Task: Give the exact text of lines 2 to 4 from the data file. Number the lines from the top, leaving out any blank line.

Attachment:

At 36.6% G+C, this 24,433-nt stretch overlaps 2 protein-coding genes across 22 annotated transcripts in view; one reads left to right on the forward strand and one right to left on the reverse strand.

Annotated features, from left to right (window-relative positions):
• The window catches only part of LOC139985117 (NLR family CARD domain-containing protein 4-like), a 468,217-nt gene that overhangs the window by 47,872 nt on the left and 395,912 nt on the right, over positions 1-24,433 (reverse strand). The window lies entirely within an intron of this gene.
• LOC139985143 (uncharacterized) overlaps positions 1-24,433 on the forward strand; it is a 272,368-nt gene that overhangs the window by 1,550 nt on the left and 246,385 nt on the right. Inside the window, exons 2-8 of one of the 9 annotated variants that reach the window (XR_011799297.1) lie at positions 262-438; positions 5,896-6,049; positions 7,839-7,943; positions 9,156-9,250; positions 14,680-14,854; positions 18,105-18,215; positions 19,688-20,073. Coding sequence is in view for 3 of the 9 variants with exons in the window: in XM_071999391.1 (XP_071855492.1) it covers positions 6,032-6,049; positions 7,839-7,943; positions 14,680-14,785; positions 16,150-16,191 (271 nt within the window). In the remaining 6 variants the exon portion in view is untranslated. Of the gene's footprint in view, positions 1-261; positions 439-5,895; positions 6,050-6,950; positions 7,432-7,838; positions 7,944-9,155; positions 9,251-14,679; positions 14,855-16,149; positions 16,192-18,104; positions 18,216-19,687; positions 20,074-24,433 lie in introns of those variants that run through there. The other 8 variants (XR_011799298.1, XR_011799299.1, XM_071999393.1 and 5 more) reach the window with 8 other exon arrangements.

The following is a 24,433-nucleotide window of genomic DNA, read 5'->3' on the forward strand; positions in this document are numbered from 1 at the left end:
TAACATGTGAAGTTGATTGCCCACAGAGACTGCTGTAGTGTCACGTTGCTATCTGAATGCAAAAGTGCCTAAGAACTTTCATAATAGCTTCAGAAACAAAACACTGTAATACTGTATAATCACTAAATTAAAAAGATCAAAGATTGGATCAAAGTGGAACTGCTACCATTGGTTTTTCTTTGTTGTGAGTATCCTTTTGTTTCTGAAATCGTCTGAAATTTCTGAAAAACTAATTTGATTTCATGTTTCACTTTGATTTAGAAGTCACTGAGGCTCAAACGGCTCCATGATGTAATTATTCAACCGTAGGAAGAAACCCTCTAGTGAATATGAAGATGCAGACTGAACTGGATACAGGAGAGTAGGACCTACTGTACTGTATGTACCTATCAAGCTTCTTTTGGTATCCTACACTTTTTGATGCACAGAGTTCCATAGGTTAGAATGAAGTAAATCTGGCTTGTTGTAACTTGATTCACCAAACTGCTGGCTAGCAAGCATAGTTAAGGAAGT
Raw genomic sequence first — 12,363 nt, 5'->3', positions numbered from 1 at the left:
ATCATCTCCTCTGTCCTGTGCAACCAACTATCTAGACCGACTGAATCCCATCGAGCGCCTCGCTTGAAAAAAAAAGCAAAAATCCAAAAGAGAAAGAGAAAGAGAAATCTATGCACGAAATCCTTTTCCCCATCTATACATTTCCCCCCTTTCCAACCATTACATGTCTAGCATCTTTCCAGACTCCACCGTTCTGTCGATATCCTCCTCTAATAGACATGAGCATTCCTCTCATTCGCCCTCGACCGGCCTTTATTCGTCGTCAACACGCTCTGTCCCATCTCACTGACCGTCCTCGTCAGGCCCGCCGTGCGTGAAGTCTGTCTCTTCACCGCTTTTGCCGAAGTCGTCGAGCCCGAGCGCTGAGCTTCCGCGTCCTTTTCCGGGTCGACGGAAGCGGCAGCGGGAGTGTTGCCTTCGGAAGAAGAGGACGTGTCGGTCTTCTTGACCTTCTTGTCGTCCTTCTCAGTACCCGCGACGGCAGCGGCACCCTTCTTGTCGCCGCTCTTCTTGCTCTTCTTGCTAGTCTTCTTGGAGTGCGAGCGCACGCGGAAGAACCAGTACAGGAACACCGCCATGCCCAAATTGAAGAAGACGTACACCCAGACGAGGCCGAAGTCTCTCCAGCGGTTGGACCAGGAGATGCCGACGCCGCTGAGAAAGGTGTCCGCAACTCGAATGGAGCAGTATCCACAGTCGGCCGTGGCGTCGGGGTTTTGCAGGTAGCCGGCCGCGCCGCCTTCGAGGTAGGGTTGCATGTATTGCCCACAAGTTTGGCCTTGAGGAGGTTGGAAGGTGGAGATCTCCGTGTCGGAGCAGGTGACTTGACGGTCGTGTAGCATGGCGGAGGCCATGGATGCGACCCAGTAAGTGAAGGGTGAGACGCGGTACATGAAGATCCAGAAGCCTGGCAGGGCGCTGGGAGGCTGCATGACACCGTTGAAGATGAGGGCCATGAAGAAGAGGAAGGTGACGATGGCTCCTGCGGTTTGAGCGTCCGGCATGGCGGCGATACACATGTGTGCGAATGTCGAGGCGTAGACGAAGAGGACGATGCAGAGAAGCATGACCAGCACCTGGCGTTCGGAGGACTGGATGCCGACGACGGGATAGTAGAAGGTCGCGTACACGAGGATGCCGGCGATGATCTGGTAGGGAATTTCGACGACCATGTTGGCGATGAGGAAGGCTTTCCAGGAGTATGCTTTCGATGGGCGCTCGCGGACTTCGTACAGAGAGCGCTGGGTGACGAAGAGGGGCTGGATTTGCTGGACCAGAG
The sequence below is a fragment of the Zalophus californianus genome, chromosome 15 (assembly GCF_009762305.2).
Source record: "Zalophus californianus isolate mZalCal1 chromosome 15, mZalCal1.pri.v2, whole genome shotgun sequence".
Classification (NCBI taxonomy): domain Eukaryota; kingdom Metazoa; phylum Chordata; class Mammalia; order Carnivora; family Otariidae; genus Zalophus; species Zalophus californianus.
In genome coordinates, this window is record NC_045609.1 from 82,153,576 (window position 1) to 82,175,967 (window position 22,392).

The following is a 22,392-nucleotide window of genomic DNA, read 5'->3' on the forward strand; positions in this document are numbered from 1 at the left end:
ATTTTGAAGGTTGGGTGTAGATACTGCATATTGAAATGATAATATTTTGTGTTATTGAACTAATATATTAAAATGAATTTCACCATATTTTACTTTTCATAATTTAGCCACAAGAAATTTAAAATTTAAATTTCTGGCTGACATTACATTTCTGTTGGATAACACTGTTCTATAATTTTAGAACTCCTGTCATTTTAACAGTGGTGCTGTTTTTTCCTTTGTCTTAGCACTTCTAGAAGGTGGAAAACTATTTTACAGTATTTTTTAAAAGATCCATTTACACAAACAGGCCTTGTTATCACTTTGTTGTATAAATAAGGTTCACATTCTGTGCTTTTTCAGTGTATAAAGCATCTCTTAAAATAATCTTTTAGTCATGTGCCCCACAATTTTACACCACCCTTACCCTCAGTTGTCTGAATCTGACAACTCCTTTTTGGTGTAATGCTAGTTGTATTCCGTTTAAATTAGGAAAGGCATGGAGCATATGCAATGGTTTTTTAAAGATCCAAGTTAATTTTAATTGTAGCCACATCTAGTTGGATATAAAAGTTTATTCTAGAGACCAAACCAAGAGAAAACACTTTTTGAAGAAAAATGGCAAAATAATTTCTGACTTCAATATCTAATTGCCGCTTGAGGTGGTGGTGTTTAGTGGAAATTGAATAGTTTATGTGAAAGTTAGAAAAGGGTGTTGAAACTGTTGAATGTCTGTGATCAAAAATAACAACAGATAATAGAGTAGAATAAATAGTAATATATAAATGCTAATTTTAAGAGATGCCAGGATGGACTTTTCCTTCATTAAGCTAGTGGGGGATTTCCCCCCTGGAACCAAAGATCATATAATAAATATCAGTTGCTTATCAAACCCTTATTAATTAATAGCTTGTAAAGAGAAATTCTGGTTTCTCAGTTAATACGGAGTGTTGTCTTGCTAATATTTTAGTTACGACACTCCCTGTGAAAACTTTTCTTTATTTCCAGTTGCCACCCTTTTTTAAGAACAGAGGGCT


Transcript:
Annotated features, from left to right (window-relative positions):
• The window catches only part of LOC139985117 (NLR family CARD domain-containing protein 4-like), a 468,217-nt gene that overhangs the window by 47,872 nt on the left and 395,912 nt on the right, over positions 1-24,433 (reverse strand). The window lies entirely within an intron of this gene.
• LOC139985143 (uncharacterized) overlaps positions 1-24,433 on the forward strand; it is a 272,368-nt gene that overhangs the window by 1,550 nt on the left and 246,385 nt on the right. Inside the window, exons 2-8 of one of the 9 annotated variants that reach the window (XR_011799297.1) lie at positions 262-438; positions 5,896-6,049; positions 7,839-7,943; positions 9,156-9,250; positions 14,680-14,854; positions 18,105-18,215; positions 19,688-20,073. Coding sequence is in view for 3 of the 9 variants with exons in the window: in XM_071999391.1 (XP_071855492.1) it covers positions 6,032-6,049; positions 7,839-7,943; positions 14,680-14,785; positions 16,150-16,191 (271 nt within the window). In the remaining 6 variants the exon portion in view is untranslated. Of the gene's footprint in view, positions 1-261; positions 439-5,895; positions 6,050-6,950; positions 7,432-7,838; positions 7,944-9,155; positions 9,251-14,679; positions 14,855-16,149; positions 16,192-18,104; positions 18,216-19,687; positions 20,074-24,433 lie in introns of those variants that run through there. The other 8 variants (XR_011799298.1, XR_011799299.1, XM_071999393.1 and 5 more) reach the window with 8 other exon arrangements.